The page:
Wellness In Your Workplace

What are the telltale signs you work in a healthy, thriving work environment?  

The team hits target and gets bonuses? The company is generating good revenue and profits?  You’re bringing on a good quantity and quality of new clients? Your clients are happy? What about your employees, are they healthy and safe?

An ongoing challenge in the world of health and safety, is how do you know you’re doing it well?  If you’re injuries are low, is that because you’re in a low risk environment? Is it because you’re employees are following the right processes and procedures?  Are you just lucky? Perhaps a blend of all three?

The only real way to measure if your employees are working in a healthy and safe environment is to consider what that is, and measure it.  Traditional health and safety often relied on lagging indicators, things like injuries, and damage. Proactive safety programs often consider more leading indicators such as positive inspection results, near misses reported (can also be lagging), hours of training, hazards identified and corrected etc.  So if you’ve got all of those in check, you must be doing safety right, right?

Maybe, maybe not.  You’re certainly identifying key aspects of safety, such as monitoring, and responding to findings, but what about the less subtle aspects?  What about employee wellness? Have you considered aspects such as:

  • Employee work loads and stress levels?
  • Employee engagement?
  • Employees at work, but not focused, not effective, or in other words presenteeism?
  • Time pressures for targets and deadlines?
  • Length and time of hours worked and risk of fatigue?
  • Bullying, harassment, or even social pressures?
  • Employee burnout and turnover?
  • Employee nutrition and dietary habits at work?

The above are just some aspects of employee wellness, which can be seen as a broader term that encompasses the engagement, and involvement of employees and both their in work environments, and out of work environments.  The days where these environments were seen as separate, or less connected are behind us.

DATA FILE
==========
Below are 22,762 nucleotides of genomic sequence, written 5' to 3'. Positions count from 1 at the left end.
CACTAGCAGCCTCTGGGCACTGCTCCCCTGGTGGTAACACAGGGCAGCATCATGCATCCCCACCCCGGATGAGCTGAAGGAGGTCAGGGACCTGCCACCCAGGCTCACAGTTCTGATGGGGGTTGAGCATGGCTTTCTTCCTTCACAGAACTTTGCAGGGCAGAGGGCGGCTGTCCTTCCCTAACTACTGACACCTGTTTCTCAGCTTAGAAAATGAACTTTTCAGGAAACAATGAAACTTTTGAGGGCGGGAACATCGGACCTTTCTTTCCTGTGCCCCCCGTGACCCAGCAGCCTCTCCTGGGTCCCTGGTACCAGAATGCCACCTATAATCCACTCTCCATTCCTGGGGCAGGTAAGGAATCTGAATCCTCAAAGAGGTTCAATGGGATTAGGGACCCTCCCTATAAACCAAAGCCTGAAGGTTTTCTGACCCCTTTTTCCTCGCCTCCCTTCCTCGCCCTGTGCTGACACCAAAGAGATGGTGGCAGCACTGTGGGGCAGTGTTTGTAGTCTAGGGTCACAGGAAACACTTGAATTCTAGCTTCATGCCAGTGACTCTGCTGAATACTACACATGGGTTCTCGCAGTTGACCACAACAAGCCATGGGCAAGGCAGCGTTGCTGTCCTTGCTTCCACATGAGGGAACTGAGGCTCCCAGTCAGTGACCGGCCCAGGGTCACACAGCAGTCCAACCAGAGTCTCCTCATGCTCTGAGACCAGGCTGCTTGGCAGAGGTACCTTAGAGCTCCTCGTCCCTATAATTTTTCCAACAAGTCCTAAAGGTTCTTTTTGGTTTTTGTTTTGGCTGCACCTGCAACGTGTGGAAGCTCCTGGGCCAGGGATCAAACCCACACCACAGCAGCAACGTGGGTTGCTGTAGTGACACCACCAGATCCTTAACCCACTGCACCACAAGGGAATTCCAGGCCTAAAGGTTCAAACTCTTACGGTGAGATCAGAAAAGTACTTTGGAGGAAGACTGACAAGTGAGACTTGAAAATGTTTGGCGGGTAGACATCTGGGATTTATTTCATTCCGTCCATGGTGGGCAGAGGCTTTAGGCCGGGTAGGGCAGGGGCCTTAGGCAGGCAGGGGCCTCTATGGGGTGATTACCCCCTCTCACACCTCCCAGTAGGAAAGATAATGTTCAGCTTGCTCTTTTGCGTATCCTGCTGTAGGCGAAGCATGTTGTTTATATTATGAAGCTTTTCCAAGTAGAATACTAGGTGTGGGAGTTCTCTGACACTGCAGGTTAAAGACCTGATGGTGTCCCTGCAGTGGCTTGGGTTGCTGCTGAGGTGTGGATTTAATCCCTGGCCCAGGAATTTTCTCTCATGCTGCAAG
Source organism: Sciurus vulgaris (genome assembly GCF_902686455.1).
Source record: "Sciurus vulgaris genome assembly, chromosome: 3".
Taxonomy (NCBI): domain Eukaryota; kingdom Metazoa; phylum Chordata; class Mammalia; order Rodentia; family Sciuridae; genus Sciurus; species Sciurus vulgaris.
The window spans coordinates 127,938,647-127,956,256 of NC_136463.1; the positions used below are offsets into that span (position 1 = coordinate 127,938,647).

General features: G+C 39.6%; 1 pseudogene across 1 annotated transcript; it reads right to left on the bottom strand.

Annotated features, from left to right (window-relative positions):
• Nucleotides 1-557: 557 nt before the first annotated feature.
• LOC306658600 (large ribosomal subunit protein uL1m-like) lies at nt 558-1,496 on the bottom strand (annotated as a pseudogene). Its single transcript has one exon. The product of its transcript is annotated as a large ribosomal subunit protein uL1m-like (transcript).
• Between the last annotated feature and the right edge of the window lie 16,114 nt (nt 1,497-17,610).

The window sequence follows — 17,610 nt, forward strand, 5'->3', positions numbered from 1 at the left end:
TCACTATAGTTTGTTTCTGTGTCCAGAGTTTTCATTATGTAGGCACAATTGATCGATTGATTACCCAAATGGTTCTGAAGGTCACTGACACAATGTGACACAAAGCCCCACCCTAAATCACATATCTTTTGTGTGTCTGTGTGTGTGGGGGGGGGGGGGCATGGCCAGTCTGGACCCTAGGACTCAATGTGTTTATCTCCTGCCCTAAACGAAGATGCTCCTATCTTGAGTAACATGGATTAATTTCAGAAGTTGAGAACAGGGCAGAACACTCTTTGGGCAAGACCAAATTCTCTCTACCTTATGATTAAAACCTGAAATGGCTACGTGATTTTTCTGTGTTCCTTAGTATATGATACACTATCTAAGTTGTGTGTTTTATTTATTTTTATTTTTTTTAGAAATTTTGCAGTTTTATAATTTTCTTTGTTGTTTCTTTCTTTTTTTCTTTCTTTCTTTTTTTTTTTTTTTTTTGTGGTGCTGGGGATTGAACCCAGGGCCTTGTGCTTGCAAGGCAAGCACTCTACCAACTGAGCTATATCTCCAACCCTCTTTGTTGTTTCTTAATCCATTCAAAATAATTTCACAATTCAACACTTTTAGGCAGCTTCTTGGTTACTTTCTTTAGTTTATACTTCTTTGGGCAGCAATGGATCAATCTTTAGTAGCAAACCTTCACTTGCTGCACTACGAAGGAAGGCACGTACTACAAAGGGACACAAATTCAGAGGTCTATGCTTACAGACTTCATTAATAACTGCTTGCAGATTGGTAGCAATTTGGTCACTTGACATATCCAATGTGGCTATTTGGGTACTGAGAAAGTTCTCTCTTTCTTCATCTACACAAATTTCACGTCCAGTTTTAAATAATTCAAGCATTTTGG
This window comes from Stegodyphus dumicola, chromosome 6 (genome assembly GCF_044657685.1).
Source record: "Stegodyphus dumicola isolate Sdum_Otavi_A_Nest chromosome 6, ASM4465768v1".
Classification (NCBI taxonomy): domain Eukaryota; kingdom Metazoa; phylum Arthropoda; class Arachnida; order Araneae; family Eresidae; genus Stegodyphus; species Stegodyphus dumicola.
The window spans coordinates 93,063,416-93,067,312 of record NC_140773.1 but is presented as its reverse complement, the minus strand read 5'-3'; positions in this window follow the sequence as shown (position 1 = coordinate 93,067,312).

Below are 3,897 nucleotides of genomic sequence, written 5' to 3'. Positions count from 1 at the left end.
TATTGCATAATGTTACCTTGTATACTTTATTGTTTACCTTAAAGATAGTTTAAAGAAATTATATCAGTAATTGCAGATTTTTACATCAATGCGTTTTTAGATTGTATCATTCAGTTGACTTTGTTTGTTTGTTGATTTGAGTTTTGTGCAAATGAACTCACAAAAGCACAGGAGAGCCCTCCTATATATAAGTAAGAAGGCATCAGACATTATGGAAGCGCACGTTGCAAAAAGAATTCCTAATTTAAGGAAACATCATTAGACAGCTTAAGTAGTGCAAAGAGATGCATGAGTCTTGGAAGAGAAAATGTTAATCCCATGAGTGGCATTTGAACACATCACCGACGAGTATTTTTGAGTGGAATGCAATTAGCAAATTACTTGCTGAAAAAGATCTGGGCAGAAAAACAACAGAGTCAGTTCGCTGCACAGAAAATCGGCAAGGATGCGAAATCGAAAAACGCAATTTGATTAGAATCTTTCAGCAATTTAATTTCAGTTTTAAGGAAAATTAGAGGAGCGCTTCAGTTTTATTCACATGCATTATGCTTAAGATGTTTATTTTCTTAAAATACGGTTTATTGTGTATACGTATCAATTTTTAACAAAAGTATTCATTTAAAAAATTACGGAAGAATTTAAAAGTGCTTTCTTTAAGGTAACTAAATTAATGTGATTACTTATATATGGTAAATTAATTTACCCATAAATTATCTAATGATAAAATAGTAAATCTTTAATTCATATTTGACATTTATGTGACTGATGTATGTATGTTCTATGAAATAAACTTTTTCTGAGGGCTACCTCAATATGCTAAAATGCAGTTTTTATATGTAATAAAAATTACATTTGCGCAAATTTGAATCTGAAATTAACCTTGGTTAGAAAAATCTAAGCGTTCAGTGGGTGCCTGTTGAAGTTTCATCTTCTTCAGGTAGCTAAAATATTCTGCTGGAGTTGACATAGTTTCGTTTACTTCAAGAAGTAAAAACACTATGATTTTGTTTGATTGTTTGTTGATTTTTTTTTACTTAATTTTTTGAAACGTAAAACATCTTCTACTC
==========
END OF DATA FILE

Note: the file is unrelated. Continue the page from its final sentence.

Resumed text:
It is difficult for many roles, and individuals to simply stop work at the end of the shift, or simply leave personal life at the door before entering work.  The two overlap, and the stresses, challenges, and pressures of these environments can work synergistically to influence employee wellness in a healthy or harmful context.  They can balance each other, and they can work to cause health or harm depending on how they are managed.

Health and Safety isn’t the same concept it was 60 years ago when my father started his career, and neither is the world we live in. Employers and employees can work together to identify key sources of harm in the workplace, that may be typical health and safety related harm, or perhaps more subtle workplace harm such as work related stress, health habits, or uncertainty.  These sources of harm can be reviewed, ideally while engaging the workers, and addressed to reduce the potential for exposure of workers to the harm, and the process doesn’t have to be time consuming, or expensive.

Some solutions may seem to be more people focused, rather than directly related to health and safety, but can lead to a sense of engagement, trust, and community in the workplace, and improve relationships, and culture.  Wellness, health, safety, they are all about people after all. Some examples of a range of solutions that can be considered are:

  • Utilization of a health, safety, or wellness committee to focus on trends and priorities
  • Considering how existing benefits can be complimented with greater wellness benefits
  • Flexi-time for workers to manage work and personal life priorities
  • Reviewing nutritional habits within the workplace
  • Working remotely on occasion particularly with infectious colds or flus
  • Exercise breaks for a walk or short run to get a break from sitting at a desk
  • Enforcing regular breaks throughout the day
  • Review workload and project management needs to consider sustainability
  • Collaborative lean thinking type problem solving exercises between workers and management
  • Employee career development and succession planning to provide structure, stability, guidance

These are just some of the less obvious, but related examples of adjustments in the work environment that help impact wellness in the workplace.  They can contribute towards addressing some of the challenges preventing organizations from truly creating a healthy, thriving work environment.

Leave a Reply

Your email address will not be published. Required fields are marked *

This site uses Akismet to reduce spam. Learn how your comment data is processed.